Nodine and Borello reported the incident to management. Wackenhut administered fitness for duty tests, which included drug and alcohol testing. Nodine and Borello both passed these tests. They each provided incident reports and submitted to interviews by their supervisors. Wackenhut sent both employees home on the date of the incident but recalled Borello the next work day. Following several days of internal review, Wackenhut terminated Nodine on February 7, 2005.

Nodine filed a grievance with Local 1 on February 10, 2005. The arbitrator heard the grievance on June 24, 2005. On August 29, 2005, the arbitrator issued an opinion and award sustaining the grievance on the ground that Wackenhut lacked just cause for termination. He directed Wackenhut to reinstate Nodine to her former or equivalent employment and reimburse her lost wages.

On November 18, 2005, Wackenhut filed a petition with this Court seeking to vacate the arbitrator's award. Local 1 filed a counterclaim seeking to enforce the award. Both sides have moved for summary judgment.

Discussion

Summary judgment is appropriate when there are no genuine issues of material fact and the moving party is entitled to judgment as a matter of law. Fed. R. Civ. P. 56(c). In reviewing an arbitrator's decision, a court generally does not review the arbitrator's factual findings absent allegations of dishonesty or fraud, which have not been made in this case. See United Paperworkers Int'l Union v. Misco, Inc., 484 U.S. 29, 39 (1987).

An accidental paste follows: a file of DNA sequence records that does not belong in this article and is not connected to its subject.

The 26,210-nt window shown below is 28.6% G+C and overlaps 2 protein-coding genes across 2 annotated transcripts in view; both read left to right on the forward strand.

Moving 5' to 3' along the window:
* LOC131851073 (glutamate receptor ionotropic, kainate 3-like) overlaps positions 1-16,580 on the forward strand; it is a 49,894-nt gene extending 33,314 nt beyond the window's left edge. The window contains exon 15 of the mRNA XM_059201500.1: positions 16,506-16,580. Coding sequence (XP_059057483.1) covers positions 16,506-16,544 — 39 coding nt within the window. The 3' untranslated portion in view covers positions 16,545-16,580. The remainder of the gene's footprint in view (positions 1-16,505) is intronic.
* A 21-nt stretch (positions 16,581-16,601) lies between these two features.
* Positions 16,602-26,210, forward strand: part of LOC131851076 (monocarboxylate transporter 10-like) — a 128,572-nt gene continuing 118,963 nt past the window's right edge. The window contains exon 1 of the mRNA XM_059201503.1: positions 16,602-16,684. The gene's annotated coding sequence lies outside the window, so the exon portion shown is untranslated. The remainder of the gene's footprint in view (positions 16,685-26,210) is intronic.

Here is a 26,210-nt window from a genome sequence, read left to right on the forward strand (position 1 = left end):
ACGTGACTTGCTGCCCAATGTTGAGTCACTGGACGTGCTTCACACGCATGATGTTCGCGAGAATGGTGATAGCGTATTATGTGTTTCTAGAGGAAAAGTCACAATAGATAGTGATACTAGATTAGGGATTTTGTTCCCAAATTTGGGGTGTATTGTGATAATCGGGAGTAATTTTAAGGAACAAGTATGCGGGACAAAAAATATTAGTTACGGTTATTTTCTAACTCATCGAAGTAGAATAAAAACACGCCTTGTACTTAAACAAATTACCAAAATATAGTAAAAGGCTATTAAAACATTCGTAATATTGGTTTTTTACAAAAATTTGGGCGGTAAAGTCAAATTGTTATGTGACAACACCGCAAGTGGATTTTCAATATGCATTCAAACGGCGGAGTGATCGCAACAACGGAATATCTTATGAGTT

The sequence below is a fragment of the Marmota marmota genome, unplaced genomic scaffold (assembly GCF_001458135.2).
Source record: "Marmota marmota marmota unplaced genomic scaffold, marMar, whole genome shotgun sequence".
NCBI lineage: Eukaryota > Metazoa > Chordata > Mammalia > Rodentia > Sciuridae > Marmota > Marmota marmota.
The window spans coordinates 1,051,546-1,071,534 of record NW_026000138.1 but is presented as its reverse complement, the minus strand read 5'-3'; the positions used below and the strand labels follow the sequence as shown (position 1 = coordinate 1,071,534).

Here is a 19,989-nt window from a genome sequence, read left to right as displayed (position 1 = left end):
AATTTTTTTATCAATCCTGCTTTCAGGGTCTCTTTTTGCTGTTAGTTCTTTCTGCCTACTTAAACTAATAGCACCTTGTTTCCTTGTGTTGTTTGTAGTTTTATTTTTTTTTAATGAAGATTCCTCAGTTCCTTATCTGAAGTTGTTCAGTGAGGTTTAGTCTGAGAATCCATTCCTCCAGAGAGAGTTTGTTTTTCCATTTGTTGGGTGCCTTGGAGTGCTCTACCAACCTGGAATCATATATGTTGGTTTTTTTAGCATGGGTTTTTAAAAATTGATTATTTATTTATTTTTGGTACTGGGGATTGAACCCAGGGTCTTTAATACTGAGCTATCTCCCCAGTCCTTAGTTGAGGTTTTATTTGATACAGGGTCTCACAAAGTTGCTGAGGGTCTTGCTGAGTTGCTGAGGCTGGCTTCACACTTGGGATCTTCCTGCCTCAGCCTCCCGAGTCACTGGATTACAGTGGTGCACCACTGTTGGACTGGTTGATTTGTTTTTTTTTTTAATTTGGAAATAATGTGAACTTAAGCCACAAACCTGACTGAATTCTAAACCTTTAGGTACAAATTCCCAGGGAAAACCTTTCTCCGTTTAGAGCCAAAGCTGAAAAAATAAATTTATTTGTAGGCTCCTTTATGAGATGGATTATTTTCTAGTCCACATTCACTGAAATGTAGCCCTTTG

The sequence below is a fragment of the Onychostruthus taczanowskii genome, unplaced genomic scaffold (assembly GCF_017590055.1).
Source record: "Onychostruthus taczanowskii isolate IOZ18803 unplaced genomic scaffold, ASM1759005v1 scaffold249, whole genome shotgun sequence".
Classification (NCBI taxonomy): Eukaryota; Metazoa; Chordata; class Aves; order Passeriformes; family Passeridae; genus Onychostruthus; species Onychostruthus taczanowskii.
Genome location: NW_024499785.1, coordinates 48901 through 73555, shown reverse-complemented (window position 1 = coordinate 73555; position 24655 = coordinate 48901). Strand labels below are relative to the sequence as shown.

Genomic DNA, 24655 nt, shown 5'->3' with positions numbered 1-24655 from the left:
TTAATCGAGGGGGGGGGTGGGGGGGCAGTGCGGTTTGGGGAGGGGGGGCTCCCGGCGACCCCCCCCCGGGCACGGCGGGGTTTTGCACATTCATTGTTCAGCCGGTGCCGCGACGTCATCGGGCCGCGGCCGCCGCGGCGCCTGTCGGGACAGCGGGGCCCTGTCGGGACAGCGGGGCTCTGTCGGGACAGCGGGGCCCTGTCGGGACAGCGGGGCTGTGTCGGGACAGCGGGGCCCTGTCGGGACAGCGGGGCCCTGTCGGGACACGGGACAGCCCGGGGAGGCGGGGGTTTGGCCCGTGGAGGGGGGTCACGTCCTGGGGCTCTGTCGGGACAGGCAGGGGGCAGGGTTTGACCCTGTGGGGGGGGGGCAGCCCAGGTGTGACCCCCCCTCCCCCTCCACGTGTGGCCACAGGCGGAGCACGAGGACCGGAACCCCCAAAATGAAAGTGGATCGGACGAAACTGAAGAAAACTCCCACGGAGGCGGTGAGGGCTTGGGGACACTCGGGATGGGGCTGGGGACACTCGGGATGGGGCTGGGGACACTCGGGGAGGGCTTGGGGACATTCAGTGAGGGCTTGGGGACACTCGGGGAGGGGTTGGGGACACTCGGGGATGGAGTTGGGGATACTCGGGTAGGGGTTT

Judicial review of a labor arbitration award is narrow and limited. Monee Nursery & Landscaping Co. v. Int'l Union of Operating Eng'rs, 348 F.3d 671, 675 (7th Cir. 2003); Nat'l Wrecking Co. v. Int'l Brotherhood of Teamsters, 990 F.2d 957, 960 (7th Cir. 1993). A court must enforce the arbitrator's award if it draws its essence from the parties' contract. Misco, 484 U.S. at 36 (citing United Steelworkers of Am. v. Enter. Wheel & Car Corp., 363 U.S. 593, 597 (1960)). Any reasonable doubt about whether an award draws its essence from the contract is resolved in favor of enforcing the award. Ethyl Corp. v. United Steelworkers of Am., , 768 F.2d 180, 185, 187 (7th Cir. 1985); see also Polk Bros., Inc. v. Chi. Truck Drivers, Helpers, and Warehouse Workers Union, 973 F.2d 593, 597 (7th Cir. 1992).

An award draws its essence from the contract if it is based on the arbitrator's interpretation of the contract. Ethyl Corp., 768 F.2d at 184. It does not matter if the arbitrator's interpretation is correct, so long as the arbitrator has actually interpreted the contract. Hill v. Norfolk & W. Ry. Co., 814 F.2d 1192, 1195 (7th Cir. 1987). A court need only assure itself that "the arbitrator's interpretation can in some rational manner be derived from the collective bargaining agreement." Butler Mfg. Co. v. United Steelworkers of Am., 336 F.3d 629, 633 (7th Cir. 2003); Dean v. Sullivan, 118 F.3d 1170, 1171 (7th Cir. 1997) (quoting Nat'l Wrecking Co., 990 F.2d at 960). A court can overturn an award only upon a finding that the "arbitrator must have based his award on some body of thought, or feeling, or policy, or law that is outside the contract." Ethyl Corp., 768 F.2d at 184-85 (emphasis in original).

Wackenhut argues that in deciding the grievance, the arbitrator applied his own standard rather than the one provided by the CBA; that he exceeded his authority, which Wackenhut contends was limited by the terms of Article 6, Section 3 of the CBA; that he misstated the evidence in various respects; and that public policy considerations preclude enforcement of the arbitrator's decision.

First, Wackenhut argues that the arbitrator ignored the "just cause" provision of the CBA and based his decision on considerations outside the CBA. See Anheuser-Busch v. Beer, Soft Drink, Water, Fruit Juice, Carbonic Gas, Liquor Sales Drivers, 290 F.3d 1133, 1139 (7th Cir. 2002). From the arbitrator's written ruling, however, it is clear that he expressly evaluated whether there was just cause for discharge within the meaning of Article 2 of the CBA, which provides Wackenhut "the right to discipline, suspend, or discharge employees for just cause." See Award at 8.